This month, Sports Illustrated announced their new cover model, 81-year-old Martha Stewart. The chef and entrepreneur wears a bikini and smiles into the camera. Frankly, Stewart looks great – but she also looks unnaturally young. Is this what we are supposed to look like in our eighties? I asked myself the same question when I watched “Hustlers” and saw Jennifer Lopez in her fifties looking fitter and better than ever. Shortly after the movie, she walked down a runway in an updated version of the famous “Jungle Dress” from 2001. When you compare the two pictures, she looks beautiful in both. I cannot believe this woman is in her fifties. Still, I am a bit torn about it. On the one hand, I think she deserves to be celebrated – she does look amazing. On the other, I cannot help but think if we celebrated her as much, if she had some wrinkles or some small signs of ageing. Are we only celebrated if we manage to look younger than we are?
Ageing as a woman is very different from ageing as a man. While men become “even more attractive” when they get older, us women tend to mostly disappear. What happens to us after a certain age, do we become invisible? Invisibility may be better than what we have to listen to if we are being noticed. The pressure relating to ageing and the beauty ideals are definitely different. Let’s look at one of the most famous newspapers and their coverage – the Daily Mail: “Letizia of Spain showed she wasn’t afraid to embrace her greying locks today”. The very same newspaper called Colin Farrell a “silver fox” when he went to get his morning coffee. I do not think that I need to explain a lot here. How can it be that women are being criticised for how we look when we get older while men are being applauded? Letizia of Spain is “not afraid” to show her grey streaks. Are we supposed to be afraid? Because we know that we are definitely not seen “silver foxes”, instead our grey hair is seen as a sign of defeat? A sign that we have given up?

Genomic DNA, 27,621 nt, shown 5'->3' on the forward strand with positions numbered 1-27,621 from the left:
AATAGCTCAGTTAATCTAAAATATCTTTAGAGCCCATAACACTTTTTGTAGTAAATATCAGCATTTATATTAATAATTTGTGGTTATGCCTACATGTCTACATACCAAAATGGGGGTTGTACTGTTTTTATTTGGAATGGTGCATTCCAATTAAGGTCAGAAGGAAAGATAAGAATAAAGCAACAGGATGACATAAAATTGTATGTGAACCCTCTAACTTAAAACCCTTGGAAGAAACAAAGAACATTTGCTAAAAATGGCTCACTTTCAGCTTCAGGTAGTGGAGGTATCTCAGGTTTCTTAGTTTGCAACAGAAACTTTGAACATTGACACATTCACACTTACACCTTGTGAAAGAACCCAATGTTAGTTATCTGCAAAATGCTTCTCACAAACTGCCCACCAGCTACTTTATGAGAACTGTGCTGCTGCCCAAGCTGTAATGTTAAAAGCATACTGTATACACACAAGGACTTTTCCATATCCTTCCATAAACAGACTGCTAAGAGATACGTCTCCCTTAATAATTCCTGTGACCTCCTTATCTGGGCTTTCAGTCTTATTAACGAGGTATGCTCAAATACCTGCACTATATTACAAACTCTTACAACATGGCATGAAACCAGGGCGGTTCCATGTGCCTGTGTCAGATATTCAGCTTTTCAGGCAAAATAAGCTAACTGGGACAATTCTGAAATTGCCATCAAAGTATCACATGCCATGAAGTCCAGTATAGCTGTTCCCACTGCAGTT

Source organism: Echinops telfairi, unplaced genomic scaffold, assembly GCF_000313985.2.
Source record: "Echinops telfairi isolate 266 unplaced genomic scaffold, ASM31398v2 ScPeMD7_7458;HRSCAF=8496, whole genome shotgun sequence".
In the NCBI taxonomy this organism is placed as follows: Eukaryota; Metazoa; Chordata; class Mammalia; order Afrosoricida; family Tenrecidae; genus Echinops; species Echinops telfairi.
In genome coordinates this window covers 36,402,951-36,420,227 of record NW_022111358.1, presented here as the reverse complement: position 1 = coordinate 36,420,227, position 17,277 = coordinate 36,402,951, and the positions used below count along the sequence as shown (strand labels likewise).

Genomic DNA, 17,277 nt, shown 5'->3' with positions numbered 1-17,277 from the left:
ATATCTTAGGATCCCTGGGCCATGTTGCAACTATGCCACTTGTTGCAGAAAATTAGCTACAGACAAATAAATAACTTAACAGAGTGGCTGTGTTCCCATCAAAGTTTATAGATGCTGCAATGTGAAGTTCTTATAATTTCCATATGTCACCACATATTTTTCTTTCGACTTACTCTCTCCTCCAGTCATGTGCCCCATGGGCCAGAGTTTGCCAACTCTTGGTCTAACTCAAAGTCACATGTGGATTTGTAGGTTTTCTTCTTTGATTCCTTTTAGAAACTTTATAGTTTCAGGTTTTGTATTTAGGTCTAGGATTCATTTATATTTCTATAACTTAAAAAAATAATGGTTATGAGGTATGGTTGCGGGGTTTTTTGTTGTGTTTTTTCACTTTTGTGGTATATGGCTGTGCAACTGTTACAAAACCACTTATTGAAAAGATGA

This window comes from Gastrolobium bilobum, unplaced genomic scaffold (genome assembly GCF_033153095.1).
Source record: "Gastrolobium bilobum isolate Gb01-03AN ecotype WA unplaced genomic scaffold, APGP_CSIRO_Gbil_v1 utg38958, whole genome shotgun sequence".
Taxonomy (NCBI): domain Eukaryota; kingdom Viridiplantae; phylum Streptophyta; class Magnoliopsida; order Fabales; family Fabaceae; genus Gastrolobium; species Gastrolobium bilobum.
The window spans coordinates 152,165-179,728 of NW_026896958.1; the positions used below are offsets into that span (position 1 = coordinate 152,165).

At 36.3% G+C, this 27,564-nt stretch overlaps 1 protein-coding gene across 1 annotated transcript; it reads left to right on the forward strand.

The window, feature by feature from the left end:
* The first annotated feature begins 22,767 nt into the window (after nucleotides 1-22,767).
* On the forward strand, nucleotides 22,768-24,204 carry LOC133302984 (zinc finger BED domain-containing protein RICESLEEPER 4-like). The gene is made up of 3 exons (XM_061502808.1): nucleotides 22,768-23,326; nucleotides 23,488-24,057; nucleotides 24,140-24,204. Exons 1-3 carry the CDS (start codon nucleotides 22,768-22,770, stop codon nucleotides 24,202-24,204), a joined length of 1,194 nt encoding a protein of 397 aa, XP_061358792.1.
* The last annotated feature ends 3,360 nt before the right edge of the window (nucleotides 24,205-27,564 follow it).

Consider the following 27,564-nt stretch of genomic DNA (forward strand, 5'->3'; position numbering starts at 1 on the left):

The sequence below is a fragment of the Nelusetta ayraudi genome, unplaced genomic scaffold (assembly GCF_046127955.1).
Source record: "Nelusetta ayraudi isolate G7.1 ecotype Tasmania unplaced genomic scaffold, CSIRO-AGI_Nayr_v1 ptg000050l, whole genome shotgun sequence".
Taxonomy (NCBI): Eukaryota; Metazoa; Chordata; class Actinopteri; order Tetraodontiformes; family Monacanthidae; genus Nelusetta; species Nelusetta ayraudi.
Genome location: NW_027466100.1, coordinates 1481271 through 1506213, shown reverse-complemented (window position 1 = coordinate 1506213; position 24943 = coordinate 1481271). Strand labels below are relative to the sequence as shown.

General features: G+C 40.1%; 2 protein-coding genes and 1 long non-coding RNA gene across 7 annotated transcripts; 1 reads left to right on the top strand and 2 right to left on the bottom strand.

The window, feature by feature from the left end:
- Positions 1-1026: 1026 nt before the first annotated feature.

The pressure is not only in the media. I once sat at a café and overheard a young waiter talking to a friend about his girlfriend. “I signed her up for the gym. She needs to get used to it, she may look OK now, but once they reach 20, they become fat and I don’t want a fat girlfriend.” Try to ignore the blatant sexism in his remark (instead of a tip, he got a very “friendly” comment). Nevertheless, what it shows is that women seem to have some kind of “expiration date”. Whether it is 20, 30, 40, whatever, we are always pressured into searching for some kind of fountain of youth.
We put ourselves under this pressure as well. Why else would beauty products, treatments and surgery boom like never before? I feel like the chase for beauty ideals in general has become more extreme due to social media. And talking as a woman who probably has already clearly passed the first expiration dates, I feel that this strive for perfection obviously never stops. We are asked to be perfect when we are young – when it is also often unrealistic but easier. Later on, we are expected to look as “perfect” as we looked when we were in our early twenties. Coming back to the pressure we put on ourselves – maybe we just do not want to look old?
I have to admit that I also see signs of ageing. I see wrinkles, I see the grey hair that starts to become more and more. I still refuse to dye my hair, but how long do I wait? Even my grandmother noticed it recently by blurting out “Do you ALREADY have grey hair?” – already. Well, is it really “already”? The grey hair. Yes, I do not like them either. I do not want to see them. I did try products to prevent this obvious sign of aging. (Spoiler alert: it did not help.) For the time being, I am not changing anything as yet, let’s see what will happen.
I would lie if I said that I will never use any anti-aging products. But what I do not want to become is one of the characters in “Death Becomes One” where three former friends search for exactly that fountain of youth and end up becoming caricatures of themselves. Everything in moderation I guess. But what would help is if there was no societal pressure of being or looking young. As this pressure has existed for centuries, I do not think we will change it anytime soon. But what we can do as women is to firstly, stop giving into the pressure and secondly, contributing to it by commenting on the looks of our friends or celebrities. There are enough comments out there already, maybe we focus on more important topics, such as gender equality and equal pay?